AHU continues to provide stability, opportunities with many alumni now coaching
The organization known today as the Arizona Hockey Union began nearly 15 years ago as the Phoenix Polar Bears, a coach-driven and athlete-centered organization playing out of the Chandler Polar Ice facility.
The Arizona Hockey Union is a youth hockey organization that operates under the non-profit 501 c3 charter of the Arizona Hockey Clubs, Inc., and offers teams from Mites through Midgets that skate at AZ Ice Gilbert and Gila River Arena.
In addition to the AHU Tier program, the A- and B-level teams compete in the Arizona Youth Hockey League (AZYHL) while the independent Tier teams play in both local and highly competitive out-of-state events.
“The Arizona Hockey Union also sets itself apart as a program of choice as we are proud supporters of families that have financial constraints that might affect children’s participation in the sport,” said AHU president Stacy Shupe. “Our scholarship program historically provides more than $25,000 annually in direct assistance, which is made possible by funds raised by our Arizona Hockey Club tournaments and special events.
“Our mission is to promote long-term growth and development of youth ice hockey players through administering both a developmental and competitive hockey program serving the entire Valley. Our principal purpose is to provide young athletes the opportunity to participate and develop in a positive hockey environment by offering high-quality coaching, practice and skill development, and the exposure to advanced competition through participation in high-caliber games and tournaments.”
To know where the club is today is to understand where the program came from some 15 years ago.
The Polar Bears youth travel program and the Chandler Polar Ice house program called the Chandler Bears were the only programs in the Southeast Valley from the time the Chandler building opened until the club took over management for the youth recreational teams around 2006. This was evidenced by different sweaters worn by each.
And in 2009, when the Gilbert rink opened and the Arizona Heat was born, the Arizona Hockey Club essentially had three youth programs and one leadership group. After a few years, it was decided to collapse the three brands into the Knights.
The Arizona Hockey Union was east/west tier, Polar Bears were in Chandler and Arizona Heat was in Gilbert.
“This continued until 2012 when it was decided that no one really knew that the Arizona Hockey Club operated the three youth programs and the decision to collapse the Union/Polar Bears/Heat into the Knights was made,” Shupe said.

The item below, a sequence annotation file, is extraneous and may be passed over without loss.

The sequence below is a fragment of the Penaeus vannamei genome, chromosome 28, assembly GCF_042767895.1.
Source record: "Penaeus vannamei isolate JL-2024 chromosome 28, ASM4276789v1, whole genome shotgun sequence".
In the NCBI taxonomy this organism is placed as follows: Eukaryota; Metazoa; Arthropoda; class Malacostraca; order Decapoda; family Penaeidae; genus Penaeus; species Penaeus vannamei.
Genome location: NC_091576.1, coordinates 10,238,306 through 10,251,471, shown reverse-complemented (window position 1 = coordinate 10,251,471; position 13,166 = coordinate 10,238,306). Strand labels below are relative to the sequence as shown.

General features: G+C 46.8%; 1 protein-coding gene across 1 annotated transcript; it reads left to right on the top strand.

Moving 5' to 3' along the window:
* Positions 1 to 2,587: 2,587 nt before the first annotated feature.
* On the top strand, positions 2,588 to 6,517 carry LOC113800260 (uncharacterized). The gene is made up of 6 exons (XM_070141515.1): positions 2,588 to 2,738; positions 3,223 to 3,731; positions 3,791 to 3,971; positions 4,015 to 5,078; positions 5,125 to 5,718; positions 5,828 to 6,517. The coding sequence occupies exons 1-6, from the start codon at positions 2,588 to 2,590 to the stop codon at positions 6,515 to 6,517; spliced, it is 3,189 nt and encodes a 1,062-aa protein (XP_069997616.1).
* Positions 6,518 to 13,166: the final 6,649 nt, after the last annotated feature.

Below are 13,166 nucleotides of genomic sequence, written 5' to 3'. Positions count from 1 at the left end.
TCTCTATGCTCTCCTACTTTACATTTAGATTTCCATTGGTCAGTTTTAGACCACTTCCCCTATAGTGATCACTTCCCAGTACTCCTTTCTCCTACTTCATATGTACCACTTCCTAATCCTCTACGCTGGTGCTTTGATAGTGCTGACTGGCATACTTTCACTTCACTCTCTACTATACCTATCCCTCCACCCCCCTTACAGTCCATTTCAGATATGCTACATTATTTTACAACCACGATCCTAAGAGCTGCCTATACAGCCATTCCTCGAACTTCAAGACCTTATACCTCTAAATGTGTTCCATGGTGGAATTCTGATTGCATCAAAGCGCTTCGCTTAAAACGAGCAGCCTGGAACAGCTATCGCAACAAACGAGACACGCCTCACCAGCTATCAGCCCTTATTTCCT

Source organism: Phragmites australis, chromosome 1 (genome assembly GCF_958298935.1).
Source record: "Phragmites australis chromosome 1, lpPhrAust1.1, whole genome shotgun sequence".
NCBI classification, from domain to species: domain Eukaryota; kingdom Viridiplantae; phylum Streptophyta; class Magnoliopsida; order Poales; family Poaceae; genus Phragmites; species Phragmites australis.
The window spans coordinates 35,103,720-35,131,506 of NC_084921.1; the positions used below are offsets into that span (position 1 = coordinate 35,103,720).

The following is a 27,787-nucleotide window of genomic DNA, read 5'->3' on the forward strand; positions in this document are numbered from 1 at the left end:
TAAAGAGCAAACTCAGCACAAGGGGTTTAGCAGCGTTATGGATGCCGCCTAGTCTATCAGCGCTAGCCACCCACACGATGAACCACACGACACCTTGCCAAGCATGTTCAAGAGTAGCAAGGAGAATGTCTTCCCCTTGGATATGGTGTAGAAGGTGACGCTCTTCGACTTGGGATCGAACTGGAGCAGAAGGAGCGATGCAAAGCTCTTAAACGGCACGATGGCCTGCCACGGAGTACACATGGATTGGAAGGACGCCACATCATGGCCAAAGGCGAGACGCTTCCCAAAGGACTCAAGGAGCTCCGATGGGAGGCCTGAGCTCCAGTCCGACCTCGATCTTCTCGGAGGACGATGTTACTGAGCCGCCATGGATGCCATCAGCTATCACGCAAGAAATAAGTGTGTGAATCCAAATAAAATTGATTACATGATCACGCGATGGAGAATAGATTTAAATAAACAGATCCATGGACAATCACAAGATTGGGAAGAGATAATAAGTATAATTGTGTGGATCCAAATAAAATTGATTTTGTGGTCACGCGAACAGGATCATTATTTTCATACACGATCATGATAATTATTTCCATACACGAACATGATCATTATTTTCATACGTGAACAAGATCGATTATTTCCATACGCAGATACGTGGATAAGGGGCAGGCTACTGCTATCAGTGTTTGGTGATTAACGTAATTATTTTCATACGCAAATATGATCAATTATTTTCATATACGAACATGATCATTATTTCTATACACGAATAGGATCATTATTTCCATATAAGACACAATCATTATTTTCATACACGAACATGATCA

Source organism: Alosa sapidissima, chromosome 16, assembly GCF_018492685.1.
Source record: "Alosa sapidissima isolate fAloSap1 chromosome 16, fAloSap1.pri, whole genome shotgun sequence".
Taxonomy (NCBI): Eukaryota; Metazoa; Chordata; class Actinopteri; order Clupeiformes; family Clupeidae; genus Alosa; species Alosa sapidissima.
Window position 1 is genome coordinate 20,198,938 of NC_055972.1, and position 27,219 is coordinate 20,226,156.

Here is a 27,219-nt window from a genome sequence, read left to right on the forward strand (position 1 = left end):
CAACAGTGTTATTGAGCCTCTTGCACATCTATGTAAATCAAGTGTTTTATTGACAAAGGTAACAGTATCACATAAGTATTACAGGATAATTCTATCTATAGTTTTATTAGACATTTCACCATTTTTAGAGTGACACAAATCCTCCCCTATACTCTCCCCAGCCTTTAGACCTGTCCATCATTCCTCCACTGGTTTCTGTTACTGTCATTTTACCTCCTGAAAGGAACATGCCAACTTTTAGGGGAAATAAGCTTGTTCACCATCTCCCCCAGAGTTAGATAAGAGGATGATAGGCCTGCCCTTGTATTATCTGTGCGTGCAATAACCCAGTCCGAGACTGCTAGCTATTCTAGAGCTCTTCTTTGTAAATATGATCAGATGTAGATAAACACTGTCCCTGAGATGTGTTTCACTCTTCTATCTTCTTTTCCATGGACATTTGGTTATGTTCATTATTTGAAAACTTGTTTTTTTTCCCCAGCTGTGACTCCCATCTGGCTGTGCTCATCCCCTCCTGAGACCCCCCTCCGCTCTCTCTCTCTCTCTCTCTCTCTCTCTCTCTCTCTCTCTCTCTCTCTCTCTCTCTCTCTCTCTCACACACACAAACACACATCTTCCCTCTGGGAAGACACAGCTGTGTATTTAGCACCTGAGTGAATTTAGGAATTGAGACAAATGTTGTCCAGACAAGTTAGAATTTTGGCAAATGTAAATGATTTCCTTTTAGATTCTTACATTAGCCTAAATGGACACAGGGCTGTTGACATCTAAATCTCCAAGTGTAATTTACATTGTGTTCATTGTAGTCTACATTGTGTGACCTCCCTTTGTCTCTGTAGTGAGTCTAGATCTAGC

Gina Quinn was the president of the club until Shupe took over at the conclusion of the 2012-13 season. Shawn Babin (now the club’s VP at large) joined AHU back in 2013 and the organization also skated in Peoria for two years before brokering the Gila River Arena contract to keep the west side customers.
“Our program has remained constant,” Shupe said. “We usually have about 275-300 families between east and west. We have a high retention rate both for players and coaches even though there are outliers that seek higher skill levels.
“We live and believe in our mission. We are consistent and completely transparent. We have a very strong infrastructure built on solid business practices. And we are financially secure with our tournaments funding our operations.”
A common denominator within AHU in recent years has been former players from the organization coming back to serve as coaches. During the 2019-20 season, alumni such as Colten St. Clair, Davis Dryden, Ashton Amaya, Austin Nottke, Mike Caravella, Drew Platt and Mychal Moore all worked behind various Knights benches.
St. Clair, a Gilbert native, grew up playing for the Polar Bears and was the Phoenix Knights junior team’s head coach and general manager for the 2017-18 season after playing four seasons of NCAA Division I hockey at the University of North Dakota, winning a national title as a senior in 2016. He also played in the USHL for the Fargo Force.
After one season and being named the Western States Hockey League Coach of the Year for 2017–18, St. Clair left to become a volunteer assistant coach at NCAA D-I University of Maine.
“Playing for AHU’s youth program was an amazing experience for me growing up,” said Caravella, who was an assistant coach with the AHU 18U Silver team in 2019-20 and also helps run the program’s skills development camps in the summer with Cody Gylling. “Having the opportunity to come back and play juniors here while going to ASU was something that I will never forget. Winning the state championship and going to nationals is something I always remember when looking back to playing youth hockey here.